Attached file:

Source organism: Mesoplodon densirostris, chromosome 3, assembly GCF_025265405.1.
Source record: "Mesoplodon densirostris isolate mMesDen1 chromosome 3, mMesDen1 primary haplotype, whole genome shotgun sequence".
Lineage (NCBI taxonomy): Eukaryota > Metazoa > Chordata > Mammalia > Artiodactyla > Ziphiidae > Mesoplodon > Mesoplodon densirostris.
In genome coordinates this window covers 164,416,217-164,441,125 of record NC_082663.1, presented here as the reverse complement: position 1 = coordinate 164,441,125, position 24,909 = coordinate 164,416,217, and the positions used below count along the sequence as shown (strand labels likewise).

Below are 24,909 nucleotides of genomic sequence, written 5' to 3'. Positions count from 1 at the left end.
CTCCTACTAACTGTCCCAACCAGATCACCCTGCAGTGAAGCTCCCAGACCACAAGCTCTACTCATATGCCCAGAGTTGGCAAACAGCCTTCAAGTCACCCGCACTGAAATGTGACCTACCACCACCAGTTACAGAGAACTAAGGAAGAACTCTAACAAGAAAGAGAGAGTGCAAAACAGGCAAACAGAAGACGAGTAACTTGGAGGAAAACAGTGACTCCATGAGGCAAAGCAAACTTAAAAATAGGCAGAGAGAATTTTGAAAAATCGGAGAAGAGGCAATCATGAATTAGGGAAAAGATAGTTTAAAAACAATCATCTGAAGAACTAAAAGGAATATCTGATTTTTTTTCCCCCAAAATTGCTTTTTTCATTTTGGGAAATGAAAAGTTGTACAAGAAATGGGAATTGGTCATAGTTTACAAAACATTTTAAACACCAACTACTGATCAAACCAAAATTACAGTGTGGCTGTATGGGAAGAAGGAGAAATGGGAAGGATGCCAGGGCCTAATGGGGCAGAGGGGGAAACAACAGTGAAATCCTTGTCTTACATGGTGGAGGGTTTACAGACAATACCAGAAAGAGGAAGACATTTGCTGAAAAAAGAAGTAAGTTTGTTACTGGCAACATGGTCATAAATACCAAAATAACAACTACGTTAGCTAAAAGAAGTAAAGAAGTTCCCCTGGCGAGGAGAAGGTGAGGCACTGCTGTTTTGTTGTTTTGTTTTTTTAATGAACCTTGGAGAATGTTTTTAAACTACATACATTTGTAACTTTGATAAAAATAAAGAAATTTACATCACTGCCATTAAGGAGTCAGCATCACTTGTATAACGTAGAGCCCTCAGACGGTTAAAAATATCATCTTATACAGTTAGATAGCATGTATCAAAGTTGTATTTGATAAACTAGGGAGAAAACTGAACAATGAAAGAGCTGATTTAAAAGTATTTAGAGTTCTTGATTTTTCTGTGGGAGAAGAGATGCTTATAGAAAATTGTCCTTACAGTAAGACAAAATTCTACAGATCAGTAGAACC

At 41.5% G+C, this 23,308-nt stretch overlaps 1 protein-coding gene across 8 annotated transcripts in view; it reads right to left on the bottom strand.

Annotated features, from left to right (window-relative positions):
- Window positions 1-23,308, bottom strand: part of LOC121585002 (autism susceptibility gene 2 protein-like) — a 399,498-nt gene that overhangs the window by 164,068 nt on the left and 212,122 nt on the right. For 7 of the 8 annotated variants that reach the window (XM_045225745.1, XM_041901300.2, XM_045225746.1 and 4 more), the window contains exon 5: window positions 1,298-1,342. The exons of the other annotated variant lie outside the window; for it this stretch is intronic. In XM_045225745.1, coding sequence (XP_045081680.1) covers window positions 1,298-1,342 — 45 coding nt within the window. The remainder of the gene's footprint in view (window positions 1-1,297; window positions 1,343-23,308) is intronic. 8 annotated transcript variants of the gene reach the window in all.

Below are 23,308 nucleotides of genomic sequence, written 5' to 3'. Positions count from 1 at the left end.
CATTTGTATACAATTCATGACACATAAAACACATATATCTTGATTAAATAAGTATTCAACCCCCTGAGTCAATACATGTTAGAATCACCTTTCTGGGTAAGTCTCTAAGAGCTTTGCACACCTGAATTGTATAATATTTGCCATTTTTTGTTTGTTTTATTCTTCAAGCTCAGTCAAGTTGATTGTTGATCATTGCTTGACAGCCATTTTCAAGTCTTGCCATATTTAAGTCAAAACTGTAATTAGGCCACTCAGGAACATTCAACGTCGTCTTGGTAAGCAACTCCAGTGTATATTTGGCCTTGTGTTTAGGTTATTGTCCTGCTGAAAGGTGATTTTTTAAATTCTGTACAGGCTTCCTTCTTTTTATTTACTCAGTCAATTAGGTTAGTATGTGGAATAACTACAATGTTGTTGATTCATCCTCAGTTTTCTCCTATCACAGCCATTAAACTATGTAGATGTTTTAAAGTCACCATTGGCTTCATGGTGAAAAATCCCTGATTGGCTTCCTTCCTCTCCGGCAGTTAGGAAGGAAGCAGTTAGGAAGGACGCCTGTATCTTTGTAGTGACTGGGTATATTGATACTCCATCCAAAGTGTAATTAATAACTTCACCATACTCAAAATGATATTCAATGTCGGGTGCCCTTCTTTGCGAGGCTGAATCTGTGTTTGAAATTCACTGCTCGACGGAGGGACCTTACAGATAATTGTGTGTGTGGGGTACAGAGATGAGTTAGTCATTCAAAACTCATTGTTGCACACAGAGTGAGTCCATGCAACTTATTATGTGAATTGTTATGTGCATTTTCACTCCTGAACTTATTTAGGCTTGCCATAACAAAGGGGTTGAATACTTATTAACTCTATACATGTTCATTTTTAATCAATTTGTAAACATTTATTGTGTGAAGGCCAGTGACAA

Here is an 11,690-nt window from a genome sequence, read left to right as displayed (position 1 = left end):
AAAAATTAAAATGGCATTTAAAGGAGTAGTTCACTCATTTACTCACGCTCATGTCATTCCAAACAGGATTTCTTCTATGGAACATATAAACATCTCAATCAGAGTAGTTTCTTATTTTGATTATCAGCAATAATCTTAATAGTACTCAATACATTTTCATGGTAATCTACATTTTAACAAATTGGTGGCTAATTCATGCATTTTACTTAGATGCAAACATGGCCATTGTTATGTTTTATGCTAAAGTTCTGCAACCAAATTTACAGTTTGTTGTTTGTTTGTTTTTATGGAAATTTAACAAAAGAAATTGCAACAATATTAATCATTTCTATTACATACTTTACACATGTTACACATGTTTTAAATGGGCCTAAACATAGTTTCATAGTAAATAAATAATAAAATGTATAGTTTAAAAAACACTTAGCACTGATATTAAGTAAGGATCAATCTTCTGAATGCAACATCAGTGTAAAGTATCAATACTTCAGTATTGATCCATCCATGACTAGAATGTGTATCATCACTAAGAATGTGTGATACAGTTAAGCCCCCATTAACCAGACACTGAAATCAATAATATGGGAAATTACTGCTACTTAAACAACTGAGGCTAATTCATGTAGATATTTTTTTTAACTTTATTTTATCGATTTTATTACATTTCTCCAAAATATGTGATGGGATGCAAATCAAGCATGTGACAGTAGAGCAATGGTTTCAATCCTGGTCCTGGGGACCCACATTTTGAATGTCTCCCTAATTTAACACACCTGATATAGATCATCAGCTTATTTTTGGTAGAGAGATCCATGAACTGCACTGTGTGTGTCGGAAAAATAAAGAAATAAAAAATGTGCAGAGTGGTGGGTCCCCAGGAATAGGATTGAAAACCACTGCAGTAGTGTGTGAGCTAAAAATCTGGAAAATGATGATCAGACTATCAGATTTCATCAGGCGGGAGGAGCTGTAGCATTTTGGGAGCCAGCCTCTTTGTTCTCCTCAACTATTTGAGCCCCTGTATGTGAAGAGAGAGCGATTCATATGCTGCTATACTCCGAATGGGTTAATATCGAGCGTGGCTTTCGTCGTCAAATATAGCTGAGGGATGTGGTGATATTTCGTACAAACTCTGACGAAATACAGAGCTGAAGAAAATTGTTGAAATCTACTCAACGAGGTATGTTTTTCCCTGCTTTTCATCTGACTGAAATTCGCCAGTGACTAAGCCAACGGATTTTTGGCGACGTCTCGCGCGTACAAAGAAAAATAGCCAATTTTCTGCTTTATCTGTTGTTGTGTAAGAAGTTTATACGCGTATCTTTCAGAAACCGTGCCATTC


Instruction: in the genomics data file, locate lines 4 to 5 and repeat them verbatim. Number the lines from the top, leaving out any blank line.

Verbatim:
In genome coordinates this window covers 164,416,217-164,441,125 of record NC_082663.1, presented here as the reverse complement: position 1 = coordinate 164,441,125, position 24,909 = coordinate 164,416,217, and the positions used below count along the sequence as shown (strand labels likewise).

Below are 24,909 nucleotides of genomic sequence, written 5' to 3'. Positions count from 1 at the left end.